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IR35 is coming: What do I need to do?

Author: Rik Snarey

Published date: 2021/03

Screenshot 2021 03 02 At 09

In April 2021, the public sector off-payroll working rules will extend to the private sector. As was widely reported, this new IR35 reform was supposed to come into effect in April 2020 but was delayed 12 months due to Covid-19. Here, we take a look at what contractors and businesses need to know and the immediate action that should be taken. 

The changes

There are three main changes that you need to be aware of: 

  • Medium and large-sized businesses will now be responsible for determining a contractor’s employment status rather than the contractor. This means they must demonstrate reasonable care has been taken when working out IR35 status.

  • Contractors should be given the reasons behind the decision and can raise a dispute if they disagree with it.

  • Small businesses are exempt from the changes. So, a contractor will be responsible for working out their employment status if a company has:

    • An annual turnover of no more than £10.2 million

    • A balance sheet total of no more than £5.1 million

    • No more than 50 employees.

Are you compliant? 

Generally, IR35 doesn’t apply if a contract is for services rather than employment. This comes down to three contractual principles:

1. Supervision, direction, control. Relating to how much say a client has over how a contractor completes their work. It breaks down to: 

  • Supervision - if someone is overseeing another person doing the work to make sure it’s happening and being done correctly.

  • Direction - someone making sure another person does their work in a particular way, usually through instructions, guidance or advice.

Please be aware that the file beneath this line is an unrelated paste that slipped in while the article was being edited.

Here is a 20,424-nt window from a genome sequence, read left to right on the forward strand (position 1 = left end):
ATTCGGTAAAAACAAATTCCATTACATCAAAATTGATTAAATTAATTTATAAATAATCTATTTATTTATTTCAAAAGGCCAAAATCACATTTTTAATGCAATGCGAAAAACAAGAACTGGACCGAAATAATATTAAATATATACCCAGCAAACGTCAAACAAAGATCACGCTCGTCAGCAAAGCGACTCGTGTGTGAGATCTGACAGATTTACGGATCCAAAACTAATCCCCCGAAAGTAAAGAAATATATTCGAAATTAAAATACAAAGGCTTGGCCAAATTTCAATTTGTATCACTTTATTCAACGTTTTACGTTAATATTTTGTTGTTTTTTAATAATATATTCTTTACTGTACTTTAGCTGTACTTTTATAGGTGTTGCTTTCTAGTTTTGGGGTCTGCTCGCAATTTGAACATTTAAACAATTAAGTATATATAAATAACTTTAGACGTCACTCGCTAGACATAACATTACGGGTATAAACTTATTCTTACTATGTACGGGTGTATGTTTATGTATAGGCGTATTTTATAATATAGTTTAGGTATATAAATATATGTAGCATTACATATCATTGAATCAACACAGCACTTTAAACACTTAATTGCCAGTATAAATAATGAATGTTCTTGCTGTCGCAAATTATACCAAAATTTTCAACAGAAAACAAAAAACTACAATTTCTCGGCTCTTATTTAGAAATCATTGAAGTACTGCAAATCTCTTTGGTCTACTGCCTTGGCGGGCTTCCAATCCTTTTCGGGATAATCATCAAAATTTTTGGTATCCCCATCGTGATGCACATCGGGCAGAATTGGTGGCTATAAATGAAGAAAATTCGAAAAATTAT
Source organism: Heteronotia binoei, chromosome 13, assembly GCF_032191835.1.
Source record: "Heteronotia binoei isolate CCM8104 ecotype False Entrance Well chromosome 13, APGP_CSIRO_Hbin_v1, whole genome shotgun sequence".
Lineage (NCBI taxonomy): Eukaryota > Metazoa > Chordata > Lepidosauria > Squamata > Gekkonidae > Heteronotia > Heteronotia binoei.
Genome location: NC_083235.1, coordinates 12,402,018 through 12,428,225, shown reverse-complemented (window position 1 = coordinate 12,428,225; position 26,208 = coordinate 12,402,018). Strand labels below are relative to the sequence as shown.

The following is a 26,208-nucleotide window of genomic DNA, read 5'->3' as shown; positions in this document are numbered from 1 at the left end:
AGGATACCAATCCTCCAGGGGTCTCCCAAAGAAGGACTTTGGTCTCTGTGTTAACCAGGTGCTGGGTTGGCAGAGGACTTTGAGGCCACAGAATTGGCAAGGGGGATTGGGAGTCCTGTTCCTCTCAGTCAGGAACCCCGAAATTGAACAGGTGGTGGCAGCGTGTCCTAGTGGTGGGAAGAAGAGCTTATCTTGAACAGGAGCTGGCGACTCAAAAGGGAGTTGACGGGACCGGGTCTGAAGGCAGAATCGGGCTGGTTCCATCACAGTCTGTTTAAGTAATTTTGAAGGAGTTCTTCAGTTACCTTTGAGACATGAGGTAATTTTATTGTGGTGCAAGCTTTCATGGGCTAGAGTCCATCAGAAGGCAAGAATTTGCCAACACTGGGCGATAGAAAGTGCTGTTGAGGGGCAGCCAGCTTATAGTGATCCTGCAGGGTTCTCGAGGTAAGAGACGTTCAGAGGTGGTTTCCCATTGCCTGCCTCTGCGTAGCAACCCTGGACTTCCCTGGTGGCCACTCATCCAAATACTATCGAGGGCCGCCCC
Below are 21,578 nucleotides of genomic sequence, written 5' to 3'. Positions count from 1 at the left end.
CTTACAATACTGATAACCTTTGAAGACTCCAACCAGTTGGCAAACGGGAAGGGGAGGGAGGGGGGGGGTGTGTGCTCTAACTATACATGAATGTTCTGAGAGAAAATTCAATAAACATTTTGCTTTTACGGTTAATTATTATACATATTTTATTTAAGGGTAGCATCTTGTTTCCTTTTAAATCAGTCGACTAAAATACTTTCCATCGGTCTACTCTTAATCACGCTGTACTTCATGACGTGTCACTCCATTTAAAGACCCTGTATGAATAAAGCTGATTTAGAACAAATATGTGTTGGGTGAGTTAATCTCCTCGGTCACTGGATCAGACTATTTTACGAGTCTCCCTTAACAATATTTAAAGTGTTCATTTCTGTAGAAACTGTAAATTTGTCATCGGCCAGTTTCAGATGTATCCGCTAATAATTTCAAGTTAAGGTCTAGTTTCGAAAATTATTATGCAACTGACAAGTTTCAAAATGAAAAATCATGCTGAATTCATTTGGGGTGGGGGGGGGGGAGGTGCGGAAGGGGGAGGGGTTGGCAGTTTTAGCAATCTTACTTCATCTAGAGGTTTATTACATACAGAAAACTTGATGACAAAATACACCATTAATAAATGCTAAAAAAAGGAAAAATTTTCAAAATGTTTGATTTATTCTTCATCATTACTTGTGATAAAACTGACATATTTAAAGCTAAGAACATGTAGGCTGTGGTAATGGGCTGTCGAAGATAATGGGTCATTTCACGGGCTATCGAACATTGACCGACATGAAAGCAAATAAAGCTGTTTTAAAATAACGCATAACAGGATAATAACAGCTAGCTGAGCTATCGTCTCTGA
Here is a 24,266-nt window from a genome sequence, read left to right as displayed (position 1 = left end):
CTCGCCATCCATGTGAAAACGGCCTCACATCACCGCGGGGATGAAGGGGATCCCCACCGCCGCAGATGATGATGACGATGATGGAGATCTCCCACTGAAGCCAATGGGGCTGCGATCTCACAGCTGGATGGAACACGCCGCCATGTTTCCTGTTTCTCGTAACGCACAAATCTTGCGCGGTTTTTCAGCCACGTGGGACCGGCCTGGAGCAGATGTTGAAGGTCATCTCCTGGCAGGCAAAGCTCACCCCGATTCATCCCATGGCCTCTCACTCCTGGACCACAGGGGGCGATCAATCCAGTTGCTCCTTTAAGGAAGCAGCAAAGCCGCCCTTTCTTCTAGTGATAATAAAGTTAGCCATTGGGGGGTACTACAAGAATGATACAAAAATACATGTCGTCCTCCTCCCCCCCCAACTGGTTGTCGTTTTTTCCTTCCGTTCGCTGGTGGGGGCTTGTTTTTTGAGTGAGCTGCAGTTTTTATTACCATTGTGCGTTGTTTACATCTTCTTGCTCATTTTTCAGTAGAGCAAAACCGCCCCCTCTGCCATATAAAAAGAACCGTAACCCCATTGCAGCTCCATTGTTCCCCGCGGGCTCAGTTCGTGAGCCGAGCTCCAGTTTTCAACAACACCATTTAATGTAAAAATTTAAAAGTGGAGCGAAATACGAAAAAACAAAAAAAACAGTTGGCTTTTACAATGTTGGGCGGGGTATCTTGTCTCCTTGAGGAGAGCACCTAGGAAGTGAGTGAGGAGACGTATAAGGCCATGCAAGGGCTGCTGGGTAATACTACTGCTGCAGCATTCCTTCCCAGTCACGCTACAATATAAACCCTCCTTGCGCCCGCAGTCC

• Control - where someone is dictating what work a person does and how it should be done. 

2. Substitution. Contractors should include a right of substitution clause in contracts. It means that another contractor could take their place and provide the same service. If a contractor cannot be substituted for, it could be argued that they are providing a personal service and are therefore an employee.

3. Mutuality of obligation (MOO). MOO exists if the client is obliged to provide paid work, and the contractor is obliged to accept and complete it. Genuine limited company contractors should not expect or receive such an obligation because they are engaged on contract to perform a particular task for a specific project.

If they haven’t already, both businesses and contractors need to prepare for the April changes, whether that’s reviewing contracts or understanding which clients count as small businesses.

Help is at hand

PRS protects clients and contractors with the insurance-backed, Kingsbridge IR35 Status tool, which brings the best experience and support into one place. With the tool, clients can ensure transparency before and during engaging contractors, while contractors have the peace of mind that any placement they are entering has been accurately assessed. 

Developed by Andy Vessey ATT, it takes a best-of-both approach, combining a custom-designed automated process with in-house expert consultancy to provide the quickest, most accurate IR35 status result available.  

If it’s a clear-cut case, the tool generates an instant determination and a comprehensive report that pulls through the notable positives or negatives of a given engagement, as well as an official Status Determination Statement (SDS). If it’s a borderline result, the answers given are manually reviewed by Kingsbridge’s in-house IR35 specialists. 

Get prepared for IR35 today. Click here to find out more.